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Essays and Such

Irish Cultural Society

of San Antonio Texas

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Promoting Awareness of Irish Culture

Gryphon
by Unknown
Great Bird of Legend

gryphon
    The Gryphon myth originates somewhere 
    in the Near or Middle East. It is 
    found depicted in ancient Babylonian,
    Assyrian, and Persian paintings and 
    sculptures. It is believed the myths 
    found life around 3,000 B.C. to be 
    the Pharoah's companion in Ancient 
    Egypt, and later became sacred 
    guardians in Minoa.


 India was assigned as the native country of the Gryphon, 
and the people of that land made Gryphon talons and claws 
into drinking cups, they were of so great a size. Like the 
Unicorn  and other species of myth, magickal traits were 
assigned to the talons.   While the alicorn, or  horn of the 
Unicorn, was said to be an aphrodisiac, the talon of a 
Gryphon was said to detect  poison in a liquid when used as 
a drinking cup. Very handy for the nobility, as this was a  
common form of assassination.

 Gryphons, like birds, built nests, or eyries (aeries), as 
the nest of a bird of prey  is called. The Gryphon laid an 
agate, rather than an egg, therein. Gryphons found gold in 
the mountains and made their nests from it.

 This made their eyries very tempting to hunters, so 
Gryphons were forced to keep vigilant  guard over their 
nests. Gryphons had instinct which allowed them to know 
where buried  treasure was, and they would apply themselves 
to guarding it as best they could, keeping  plunderers at 
distance.

 They are found in Greek mythology, neighbors of the 
Hyperboreans and belonging to Zeus,  they took gold from the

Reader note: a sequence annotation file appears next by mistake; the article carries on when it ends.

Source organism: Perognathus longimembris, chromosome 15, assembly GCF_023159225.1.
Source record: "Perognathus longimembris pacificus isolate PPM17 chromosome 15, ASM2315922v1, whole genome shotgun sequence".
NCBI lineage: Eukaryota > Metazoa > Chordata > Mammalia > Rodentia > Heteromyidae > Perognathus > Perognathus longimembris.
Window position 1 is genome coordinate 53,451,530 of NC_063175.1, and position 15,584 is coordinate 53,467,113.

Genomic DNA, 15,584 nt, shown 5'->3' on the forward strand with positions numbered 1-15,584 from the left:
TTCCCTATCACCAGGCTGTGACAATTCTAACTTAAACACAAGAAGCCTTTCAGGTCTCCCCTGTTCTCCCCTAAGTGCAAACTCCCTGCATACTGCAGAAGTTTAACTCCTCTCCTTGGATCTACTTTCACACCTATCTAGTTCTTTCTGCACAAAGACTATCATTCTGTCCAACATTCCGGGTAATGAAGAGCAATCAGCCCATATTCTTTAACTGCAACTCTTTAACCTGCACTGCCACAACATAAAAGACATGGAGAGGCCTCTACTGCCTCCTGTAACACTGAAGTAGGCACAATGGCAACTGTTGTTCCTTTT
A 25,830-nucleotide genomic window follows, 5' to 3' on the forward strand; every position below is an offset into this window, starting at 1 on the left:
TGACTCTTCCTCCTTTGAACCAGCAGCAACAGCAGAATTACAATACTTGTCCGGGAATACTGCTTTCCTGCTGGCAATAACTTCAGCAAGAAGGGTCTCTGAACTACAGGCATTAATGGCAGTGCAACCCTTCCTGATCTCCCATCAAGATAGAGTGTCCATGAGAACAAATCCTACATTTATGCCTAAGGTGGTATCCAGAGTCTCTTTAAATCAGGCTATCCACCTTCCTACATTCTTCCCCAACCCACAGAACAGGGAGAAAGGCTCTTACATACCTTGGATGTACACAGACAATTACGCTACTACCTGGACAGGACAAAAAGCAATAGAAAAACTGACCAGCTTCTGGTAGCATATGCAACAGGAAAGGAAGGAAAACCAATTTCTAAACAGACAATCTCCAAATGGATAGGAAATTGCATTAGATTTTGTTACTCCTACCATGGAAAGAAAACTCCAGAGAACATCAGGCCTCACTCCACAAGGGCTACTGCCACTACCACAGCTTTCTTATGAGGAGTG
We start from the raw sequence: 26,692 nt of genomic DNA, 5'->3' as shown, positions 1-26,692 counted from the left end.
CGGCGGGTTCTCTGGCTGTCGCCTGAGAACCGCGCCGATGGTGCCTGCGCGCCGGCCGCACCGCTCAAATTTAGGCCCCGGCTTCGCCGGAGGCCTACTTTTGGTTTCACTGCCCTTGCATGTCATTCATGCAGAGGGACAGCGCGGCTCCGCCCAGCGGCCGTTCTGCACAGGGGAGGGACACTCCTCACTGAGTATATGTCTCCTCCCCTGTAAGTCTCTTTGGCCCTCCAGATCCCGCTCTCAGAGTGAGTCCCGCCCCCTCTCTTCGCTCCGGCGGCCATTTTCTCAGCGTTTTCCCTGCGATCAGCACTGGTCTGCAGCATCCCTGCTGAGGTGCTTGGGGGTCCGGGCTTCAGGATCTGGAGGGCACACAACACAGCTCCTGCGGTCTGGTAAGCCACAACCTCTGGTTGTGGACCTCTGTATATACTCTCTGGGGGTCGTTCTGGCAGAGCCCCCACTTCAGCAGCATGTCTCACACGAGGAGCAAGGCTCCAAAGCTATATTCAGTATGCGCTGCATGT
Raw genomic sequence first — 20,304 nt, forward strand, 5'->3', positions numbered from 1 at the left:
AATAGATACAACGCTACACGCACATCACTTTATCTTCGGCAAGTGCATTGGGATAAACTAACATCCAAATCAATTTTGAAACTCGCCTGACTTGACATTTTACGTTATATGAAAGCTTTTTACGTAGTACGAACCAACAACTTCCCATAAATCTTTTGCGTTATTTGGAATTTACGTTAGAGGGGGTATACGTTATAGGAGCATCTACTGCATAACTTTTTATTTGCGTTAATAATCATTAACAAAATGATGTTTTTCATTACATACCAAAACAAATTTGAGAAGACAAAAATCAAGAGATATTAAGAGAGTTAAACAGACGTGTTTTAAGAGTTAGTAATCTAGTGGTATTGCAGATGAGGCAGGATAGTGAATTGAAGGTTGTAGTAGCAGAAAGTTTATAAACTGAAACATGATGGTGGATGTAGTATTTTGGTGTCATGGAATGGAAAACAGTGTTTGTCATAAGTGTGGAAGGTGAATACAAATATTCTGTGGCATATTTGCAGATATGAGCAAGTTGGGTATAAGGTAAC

stream Arimaspias, the one-eyed people of Scythia. 

 It was written by Pomponius Mela, that a certain area was 
uninhabitable, "because the Griffons (a cruel and eager kind 
of wild beast) do wonderfully love the gold, which lies 
discovered above the ground, and do wonderfully keep it, and 
are very fierce upon them that touch it." Gryphons have always 
been depicted as guardians of treasure. Gryphons  themselves 
depict gold, as they represent the wealth of the sun at dawn, 
the gold in the east.  They are also said to line their nests, 
called Eyries, with pure gold, woe be to the traveler looking 
to steal it.

 Romans later used the Gryphon for decoration and in Christian 
times the Gryphon motif appears.

 In Christian symbolism, the Gryphon originally represented Satan 
and evil, but later came to represent Christ, especially his dual 
nature, both divine and earthly, as the Gryphon had mastery of 
both land and sky, and was noble and majestic. Gryphons were said 
to kill serpents and basilisks, both embodiments of evil, thus 
protecting mankind. Gryphons symbolize both strength and wisdom 
combined in heraldry. On medieval buildings, Gryphons were often 
used as gargoyles, great stone guardians.

 The Gryphon has relinquished most of these roles, and today 
appears mostly in literature and  heraldry.